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Length contraction or Lorentz Contraction

  1. May 2, 2010 #1
    As I understand it, Lorentz Contraction states an object "contracts" relative to it's velocity to an observer.

    So at a high velocity of speed, the meter stick (carried by the object moving relative to the observer) appears to contract (to the observer) and the observer measures less distance traveled than the object.

    This seems to counter time dilation.

    If the object is measuring a larger distance traveled from A to B it would seem the object would would measure an increase in observed time, not a decrease.

    If object is moving at .99C and it contracts the measured distance from A to B would increase for it, which would logically say would take more time.

    How am I misinterpreting this? I know the object experiences less time but a greater distance? Huh?

  2. jcsd
  3. May 2, 2010 #2


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    The Object is measuring a smaller distance traveled from A to B. You see the object contract, the object sees you contract. It's symmetric. Always contraction of length, never dilation of length. Likewise, always dilation of time, never contraction of time.
  4. May 2, 2010 #3
    Eh, my stupid brain...

    The meter stick doesn't contract in it's own frame of reference. Should have guessed that!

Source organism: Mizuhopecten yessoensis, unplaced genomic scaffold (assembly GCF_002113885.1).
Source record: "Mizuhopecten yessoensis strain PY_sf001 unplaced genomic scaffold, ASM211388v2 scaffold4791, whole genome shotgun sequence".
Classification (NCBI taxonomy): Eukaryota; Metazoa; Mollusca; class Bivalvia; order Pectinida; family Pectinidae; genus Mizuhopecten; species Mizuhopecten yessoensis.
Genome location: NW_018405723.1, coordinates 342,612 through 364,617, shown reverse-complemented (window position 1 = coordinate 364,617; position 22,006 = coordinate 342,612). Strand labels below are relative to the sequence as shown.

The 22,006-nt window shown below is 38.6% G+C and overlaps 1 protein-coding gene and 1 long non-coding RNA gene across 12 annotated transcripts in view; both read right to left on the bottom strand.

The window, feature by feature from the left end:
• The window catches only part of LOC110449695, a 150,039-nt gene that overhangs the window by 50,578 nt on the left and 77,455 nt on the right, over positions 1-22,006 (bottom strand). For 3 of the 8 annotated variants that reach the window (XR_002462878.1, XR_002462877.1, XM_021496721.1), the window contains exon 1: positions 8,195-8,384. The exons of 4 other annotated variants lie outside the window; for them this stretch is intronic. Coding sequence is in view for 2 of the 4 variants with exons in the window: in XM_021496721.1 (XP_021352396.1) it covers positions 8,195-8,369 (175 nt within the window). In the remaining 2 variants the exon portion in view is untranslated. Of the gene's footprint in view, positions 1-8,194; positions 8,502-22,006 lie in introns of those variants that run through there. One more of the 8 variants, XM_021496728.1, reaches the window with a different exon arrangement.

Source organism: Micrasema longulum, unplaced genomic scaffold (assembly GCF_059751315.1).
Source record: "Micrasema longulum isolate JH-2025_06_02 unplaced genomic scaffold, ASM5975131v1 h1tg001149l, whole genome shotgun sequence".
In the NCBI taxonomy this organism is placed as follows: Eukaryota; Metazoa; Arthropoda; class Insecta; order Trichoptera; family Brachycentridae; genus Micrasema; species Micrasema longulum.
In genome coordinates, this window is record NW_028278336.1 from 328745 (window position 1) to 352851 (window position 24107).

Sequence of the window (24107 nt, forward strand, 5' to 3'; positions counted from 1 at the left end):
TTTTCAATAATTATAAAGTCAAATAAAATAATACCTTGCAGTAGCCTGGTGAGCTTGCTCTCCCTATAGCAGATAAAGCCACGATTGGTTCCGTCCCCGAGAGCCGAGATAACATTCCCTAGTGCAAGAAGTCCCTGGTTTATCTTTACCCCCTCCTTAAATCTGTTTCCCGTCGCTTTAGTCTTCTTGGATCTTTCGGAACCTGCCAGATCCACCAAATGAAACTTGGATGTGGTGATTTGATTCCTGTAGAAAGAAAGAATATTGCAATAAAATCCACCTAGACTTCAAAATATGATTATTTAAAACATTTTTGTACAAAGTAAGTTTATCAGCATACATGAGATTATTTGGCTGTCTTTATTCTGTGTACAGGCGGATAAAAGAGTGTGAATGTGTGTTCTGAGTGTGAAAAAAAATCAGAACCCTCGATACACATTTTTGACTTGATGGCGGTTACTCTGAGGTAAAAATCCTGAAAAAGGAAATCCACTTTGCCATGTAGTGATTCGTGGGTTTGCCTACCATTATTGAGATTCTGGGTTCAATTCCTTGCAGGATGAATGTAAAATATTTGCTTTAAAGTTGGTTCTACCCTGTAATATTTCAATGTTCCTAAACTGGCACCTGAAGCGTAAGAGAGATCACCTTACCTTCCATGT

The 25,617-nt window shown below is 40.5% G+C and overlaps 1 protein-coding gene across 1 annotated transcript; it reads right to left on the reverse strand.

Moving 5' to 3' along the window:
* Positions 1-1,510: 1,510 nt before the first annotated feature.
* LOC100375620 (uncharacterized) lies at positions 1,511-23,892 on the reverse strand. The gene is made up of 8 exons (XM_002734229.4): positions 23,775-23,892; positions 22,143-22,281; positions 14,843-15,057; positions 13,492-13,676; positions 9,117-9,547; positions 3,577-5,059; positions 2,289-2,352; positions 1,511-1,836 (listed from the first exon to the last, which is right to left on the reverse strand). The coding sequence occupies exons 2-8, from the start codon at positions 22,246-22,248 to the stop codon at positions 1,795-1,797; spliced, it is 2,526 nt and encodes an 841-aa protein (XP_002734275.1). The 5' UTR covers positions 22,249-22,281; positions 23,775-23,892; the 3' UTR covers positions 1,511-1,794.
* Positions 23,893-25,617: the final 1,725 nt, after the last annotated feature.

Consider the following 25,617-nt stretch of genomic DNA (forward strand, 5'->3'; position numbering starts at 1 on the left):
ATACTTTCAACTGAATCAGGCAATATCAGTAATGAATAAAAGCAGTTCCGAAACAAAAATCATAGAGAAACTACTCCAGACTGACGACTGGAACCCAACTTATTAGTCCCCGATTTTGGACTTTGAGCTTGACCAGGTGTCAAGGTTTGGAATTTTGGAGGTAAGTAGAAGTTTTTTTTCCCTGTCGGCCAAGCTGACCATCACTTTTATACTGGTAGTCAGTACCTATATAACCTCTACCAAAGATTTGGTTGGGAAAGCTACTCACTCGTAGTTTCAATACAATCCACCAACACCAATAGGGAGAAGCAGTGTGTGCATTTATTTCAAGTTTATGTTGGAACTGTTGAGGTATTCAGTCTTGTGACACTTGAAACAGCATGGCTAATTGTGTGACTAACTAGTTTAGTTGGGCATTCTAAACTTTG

I kind of get it now. So when time dilation occurs, the moving object experiences less space traveled because in it's frame it "time" was constant.

    Wait.. is that why you can't get a frame at C? Because at C everything would exist in the same place at the same time?
  5. Jul 1, 2012 #4

    Yes, I believe so. It requires an outside observer with a lower relative velocity to see light as traversing a distance.
  6. Jul 1, 2012 #5


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    To work through these questions properly, you need to consider the relativity of simultaneity as well as time dilation and length contraction. When someone says "This rod is one meter long" they're being a bit sloppy in their wording - it would be more precise to say "I found where the two ends of the rod were at the same moment, and then I measures the distance between those two points, and found them to be one meter apart".

    Note that this definition does not assume that the rod is at rest relative to the person making the measurement. It also makes it clear that, because observers moving relative to each other have different definitions of "at the same moment", they will measure different lengths.
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